Pamela’s paintings capture a wonderfully theatrical and bizarre world – a world that I wish existed in reality, and would cheerfully participate in. However, it’s also a world that could quickly tip into becoming a nightmare.

Writing the story gave me an opportunity to think about the nature of real Bohemia – with its attractively idealistic individualistic anarchism, and its sordid and evil consequences flourishing alongside it. The desire for utopia is always stained by the fact that entropy eats away at the ideal as much as it gnaws at the material.

Here’s the story

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Digital Art Teaching

How do studio artists teach drawing and painting with the requirements of social distancing limiting the interaction we are allowed to have with our students? I’m worried about next semester, with so much uncertainty about how to work in a world of social distancing.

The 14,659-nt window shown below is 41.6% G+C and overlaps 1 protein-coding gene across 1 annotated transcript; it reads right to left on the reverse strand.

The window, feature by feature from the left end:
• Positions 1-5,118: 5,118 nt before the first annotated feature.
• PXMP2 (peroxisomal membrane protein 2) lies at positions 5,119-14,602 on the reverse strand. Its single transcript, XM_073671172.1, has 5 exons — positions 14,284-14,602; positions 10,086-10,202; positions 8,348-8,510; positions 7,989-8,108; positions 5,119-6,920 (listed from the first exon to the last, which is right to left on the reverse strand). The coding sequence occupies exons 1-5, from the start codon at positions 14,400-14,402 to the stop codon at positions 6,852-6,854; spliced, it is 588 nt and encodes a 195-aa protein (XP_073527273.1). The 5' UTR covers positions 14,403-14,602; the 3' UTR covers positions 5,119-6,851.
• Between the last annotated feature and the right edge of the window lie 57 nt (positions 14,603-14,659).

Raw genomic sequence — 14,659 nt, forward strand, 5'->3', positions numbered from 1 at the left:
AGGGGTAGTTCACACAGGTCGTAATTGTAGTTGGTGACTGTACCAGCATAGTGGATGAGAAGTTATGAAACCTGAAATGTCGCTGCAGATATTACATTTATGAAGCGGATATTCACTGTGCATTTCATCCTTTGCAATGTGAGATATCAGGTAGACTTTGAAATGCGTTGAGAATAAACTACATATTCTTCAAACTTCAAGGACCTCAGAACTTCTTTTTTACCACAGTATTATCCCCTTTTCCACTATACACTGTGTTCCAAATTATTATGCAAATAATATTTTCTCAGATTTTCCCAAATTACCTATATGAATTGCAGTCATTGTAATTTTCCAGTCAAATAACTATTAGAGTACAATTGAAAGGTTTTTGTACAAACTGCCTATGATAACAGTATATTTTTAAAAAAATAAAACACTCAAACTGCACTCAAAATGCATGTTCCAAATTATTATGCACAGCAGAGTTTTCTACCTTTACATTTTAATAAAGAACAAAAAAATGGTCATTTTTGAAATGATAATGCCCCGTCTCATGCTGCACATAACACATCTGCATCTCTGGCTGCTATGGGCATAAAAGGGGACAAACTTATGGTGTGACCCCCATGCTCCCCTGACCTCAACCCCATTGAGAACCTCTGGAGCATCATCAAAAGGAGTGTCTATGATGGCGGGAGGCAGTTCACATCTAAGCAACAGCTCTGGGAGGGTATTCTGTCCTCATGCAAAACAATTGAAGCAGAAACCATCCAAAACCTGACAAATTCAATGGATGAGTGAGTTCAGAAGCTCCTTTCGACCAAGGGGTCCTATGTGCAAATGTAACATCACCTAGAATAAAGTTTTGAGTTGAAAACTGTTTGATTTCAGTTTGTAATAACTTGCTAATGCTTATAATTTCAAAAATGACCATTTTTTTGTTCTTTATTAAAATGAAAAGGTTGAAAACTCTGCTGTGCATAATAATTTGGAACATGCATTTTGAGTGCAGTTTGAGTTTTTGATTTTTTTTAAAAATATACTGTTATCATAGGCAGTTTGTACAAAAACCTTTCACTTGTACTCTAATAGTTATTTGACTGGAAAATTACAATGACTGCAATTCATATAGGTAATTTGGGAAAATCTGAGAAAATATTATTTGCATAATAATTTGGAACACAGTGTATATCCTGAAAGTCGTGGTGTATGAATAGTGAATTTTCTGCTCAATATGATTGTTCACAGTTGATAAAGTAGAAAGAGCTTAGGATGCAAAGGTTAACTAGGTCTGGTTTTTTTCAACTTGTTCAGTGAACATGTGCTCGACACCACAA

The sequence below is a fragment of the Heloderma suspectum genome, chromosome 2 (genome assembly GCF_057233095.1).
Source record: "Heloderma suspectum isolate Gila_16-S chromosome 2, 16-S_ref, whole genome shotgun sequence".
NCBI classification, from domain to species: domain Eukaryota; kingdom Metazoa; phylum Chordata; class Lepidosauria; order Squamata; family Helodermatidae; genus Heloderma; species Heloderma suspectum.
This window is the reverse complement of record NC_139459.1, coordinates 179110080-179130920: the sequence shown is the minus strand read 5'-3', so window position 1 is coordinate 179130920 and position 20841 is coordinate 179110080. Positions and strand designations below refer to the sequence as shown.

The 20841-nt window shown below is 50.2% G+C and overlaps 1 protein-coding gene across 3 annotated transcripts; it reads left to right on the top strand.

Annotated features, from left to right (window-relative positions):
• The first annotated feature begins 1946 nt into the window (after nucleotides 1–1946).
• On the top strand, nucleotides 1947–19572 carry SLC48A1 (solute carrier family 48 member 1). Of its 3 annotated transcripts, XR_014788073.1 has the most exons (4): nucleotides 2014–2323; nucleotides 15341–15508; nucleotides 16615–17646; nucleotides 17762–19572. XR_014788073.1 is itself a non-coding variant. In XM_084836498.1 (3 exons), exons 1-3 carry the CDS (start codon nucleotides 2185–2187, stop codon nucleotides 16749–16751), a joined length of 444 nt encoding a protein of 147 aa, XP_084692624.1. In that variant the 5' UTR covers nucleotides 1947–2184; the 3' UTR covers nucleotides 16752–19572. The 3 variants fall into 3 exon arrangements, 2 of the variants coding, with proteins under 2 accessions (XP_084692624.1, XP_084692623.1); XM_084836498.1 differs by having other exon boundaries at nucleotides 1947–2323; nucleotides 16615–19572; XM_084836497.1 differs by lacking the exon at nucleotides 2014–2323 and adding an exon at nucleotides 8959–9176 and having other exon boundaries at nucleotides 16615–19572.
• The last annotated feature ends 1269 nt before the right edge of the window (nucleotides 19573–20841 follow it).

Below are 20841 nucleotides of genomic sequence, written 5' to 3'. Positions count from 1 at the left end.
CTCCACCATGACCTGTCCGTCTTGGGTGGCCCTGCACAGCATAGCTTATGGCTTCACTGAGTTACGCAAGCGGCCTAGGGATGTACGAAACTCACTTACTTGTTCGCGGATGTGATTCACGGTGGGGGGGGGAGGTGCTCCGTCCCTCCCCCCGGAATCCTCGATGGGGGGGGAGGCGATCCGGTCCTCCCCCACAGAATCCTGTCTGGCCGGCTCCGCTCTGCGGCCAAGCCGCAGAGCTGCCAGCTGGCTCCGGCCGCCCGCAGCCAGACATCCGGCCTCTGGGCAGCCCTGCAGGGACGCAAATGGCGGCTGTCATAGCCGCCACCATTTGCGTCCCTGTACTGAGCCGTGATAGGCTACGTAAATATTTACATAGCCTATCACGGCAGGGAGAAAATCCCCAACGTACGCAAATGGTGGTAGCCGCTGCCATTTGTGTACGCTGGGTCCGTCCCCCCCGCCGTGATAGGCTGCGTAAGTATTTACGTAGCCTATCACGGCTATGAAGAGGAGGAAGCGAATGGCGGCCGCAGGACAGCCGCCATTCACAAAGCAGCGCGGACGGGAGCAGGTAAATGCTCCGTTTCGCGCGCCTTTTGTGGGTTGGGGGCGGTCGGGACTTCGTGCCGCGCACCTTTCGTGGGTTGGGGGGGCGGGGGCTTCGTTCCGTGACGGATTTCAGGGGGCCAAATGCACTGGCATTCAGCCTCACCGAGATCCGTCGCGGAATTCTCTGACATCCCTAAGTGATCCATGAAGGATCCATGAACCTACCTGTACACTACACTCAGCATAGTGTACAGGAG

Fortunately Graham Toms, art boffin at CTEC, in Salem, Oregon, has shown me how he has quickly transferred his classes to a partially online basis.

Graham produces simple, thirty-minute demonstration videos using a video camera, some lights, and his laptop. He has a friendly, chatty approach that works well, and he obviously enjoys himself while drawing.
His students still need to have a phone or access to a computer, but he keeps their costs down by having them use cheap butcher paper, charcoal, and chalk. While watching the video with Graham, students can comment in the chat window. He is free to reply to their questions while the video plays. After the video is complete, the students make their own drawings, and Graham progresses around the virtual classroom using a video conferencing program (I’ve used Zoom, and it’s pretty user friendly) checking on their work through their iPhones.